"The high-tech's continued success must be perceived as a national effort," he added.
Date presented during the conference by the D&A business information company showed that high-tech deals carried out in Israel in 2006 totaled $12.047 billion, compared to approximately $3.7 billion in 2005, a rise of 225 percent.
In total, all high-tech business transactions carried out in Israel in the past decade (1997-2006) amounted to approximately $55 billion.
These transactions include private fund raisings by start-up companies, public stock issues and purchasing deals. Start-up companies raised $1.260 billion last year, compared to $1.215 billion in 2005.
The companies' purchasing deals totaled $10.123 billion, compared to $2.424 billion last year – a rise of 318 percent.
Direct added value to Israeli economy
Gilai Dolev, research manager at D&A, estimated that the investments carried out by venture capital funds were directly responsible for the creation of half of the job openings in the high-tech industry – 35,000-40,000 out of the industry's 70,000 workers.
Overall, the high-tech industry contributes to the Israeli economy about $7 billion a year from employees' salaries, constituting approximately 2.5 percent of Israel's workforce (excluding the defense industries). These workers produce about 6 percent of Israel's gross national project, estimated at $165 billion.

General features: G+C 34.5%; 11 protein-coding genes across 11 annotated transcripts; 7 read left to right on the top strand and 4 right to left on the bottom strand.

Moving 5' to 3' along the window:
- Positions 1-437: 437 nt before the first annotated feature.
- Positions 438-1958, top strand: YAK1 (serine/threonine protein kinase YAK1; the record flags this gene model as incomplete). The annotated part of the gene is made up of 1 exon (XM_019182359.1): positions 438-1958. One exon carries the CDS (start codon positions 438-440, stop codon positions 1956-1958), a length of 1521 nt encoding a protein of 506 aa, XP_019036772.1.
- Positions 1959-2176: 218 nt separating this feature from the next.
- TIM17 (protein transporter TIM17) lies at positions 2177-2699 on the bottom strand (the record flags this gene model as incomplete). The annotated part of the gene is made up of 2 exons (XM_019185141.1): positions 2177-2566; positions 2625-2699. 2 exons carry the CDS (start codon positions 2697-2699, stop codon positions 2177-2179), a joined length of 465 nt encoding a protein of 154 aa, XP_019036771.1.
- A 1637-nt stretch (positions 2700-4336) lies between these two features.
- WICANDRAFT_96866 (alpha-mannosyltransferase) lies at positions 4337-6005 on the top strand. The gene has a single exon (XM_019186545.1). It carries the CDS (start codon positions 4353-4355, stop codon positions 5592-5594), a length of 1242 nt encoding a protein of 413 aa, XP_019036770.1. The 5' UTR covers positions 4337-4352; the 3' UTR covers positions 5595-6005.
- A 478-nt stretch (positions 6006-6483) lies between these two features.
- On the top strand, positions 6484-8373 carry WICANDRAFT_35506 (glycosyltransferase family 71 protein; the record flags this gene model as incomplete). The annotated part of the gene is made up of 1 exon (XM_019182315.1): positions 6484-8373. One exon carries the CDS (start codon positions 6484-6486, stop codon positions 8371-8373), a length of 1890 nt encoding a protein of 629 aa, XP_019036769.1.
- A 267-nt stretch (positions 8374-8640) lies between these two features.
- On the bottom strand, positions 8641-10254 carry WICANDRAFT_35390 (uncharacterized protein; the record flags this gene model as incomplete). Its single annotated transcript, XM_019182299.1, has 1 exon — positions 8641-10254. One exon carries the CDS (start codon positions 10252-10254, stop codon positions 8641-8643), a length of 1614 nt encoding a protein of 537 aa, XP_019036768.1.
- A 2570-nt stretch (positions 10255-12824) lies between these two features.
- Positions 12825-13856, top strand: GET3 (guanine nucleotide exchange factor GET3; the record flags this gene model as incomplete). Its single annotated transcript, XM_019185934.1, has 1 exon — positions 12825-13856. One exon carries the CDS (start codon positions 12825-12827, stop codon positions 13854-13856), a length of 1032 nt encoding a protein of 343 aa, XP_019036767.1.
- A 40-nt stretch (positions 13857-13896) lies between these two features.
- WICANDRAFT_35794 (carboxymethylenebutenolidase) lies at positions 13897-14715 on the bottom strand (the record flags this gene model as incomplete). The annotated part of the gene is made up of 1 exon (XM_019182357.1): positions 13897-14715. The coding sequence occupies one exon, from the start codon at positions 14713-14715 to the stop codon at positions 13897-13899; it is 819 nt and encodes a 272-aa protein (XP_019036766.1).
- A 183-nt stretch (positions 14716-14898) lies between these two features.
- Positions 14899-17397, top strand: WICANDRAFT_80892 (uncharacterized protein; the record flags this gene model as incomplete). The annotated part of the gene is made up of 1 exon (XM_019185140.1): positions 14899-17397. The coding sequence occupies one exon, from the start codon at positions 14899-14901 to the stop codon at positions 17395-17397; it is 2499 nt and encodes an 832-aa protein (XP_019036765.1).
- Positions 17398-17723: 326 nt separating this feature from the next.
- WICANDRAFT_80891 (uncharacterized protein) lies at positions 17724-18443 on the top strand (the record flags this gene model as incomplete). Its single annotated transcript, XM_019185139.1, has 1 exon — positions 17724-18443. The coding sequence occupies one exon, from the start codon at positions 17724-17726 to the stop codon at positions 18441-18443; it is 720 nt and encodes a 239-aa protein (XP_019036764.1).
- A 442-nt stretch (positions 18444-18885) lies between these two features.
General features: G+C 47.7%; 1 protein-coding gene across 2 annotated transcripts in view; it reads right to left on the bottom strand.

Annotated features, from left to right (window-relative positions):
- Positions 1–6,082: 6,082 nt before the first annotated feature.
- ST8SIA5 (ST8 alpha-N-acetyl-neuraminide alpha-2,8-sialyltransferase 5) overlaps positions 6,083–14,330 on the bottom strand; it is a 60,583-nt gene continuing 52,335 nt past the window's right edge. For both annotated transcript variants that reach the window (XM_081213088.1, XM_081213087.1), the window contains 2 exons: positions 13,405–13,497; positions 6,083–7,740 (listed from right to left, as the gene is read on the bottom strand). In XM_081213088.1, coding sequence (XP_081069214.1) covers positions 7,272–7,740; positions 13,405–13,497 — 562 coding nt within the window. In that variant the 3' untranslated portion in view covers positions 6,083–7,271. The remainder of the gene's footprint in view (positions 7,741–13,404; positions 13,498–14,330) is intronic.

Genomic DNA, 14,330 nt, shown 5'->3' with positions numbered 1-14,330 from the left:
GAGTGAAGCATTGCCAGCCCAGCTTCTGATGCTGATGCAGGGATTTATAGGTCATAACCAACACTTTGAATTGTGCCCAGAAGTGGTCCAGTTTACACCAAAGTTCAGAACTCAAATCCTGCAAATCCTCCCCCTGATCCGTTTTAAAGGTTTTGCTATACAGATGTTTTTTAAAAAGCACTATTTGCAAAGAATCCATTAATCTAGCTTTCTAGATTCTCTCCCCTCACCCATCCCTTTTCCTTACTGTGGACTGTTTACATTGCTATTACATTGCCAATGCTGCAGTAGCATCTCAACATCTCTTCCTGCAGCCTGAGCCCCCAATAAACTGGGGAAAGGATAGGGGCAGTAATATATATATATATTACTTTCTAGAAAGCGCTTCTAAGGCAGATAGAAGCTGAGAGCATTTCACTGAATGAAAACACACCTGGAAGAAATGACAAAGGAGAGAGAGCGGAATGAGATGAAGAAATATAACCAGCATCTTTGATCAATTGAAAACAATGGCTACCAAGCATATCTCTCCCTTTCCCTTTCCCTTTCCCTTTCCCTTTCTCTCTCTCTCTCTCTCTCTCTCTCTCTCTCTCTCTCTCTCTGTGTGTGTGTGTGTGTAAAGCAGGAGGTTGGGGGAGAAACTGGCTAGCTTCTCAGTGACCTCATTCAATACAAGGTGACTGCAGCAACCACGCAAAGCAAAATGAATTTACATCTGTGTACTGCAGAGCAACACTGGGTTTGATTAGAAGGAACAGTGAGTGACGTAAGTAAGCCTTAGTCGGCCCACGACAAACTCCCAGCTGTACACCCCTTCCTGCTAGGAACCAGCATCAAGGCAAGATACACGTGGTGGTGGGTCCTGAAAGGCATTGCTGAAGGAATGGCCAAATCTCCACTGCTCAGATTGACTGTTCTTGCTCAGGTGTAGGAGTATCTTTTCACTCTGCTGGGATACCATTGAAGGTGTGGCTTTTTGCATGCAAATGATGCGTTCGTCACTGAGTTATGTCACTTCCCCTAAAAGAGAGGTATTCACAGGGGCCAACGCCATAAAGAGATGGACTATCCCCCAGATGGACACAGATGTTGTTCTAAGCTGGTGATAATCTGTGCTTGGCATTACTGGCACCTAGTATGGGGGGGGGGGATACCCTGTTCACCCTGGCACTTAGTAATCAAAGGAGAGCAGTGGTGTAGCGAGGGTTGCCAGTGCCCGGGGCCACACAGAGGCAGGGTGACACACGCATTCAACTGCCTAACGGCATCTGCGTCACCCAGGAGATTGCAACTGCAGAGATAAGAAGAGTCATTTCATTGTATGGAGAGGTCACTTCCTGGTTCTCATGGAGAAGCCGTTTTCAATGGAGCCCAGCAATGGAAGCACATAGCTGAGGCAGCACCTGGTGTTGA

"The Israeli high-tech industry is responsible for 50 percent of the industrial exports (excluding the defense industry)," said Dolev. "It is growing at a rate of 12 percent a year and serves as a significant engine for the economy's general growth objectives, aimed at 6 percent.
"The ongoing growth in the high-tech industry brings a direct added value to the rest of the economy and causes the acceleration of commerce, services, asset sales, tax growth, development of non-profit organizations, and the welfare of all the State's citizens in general."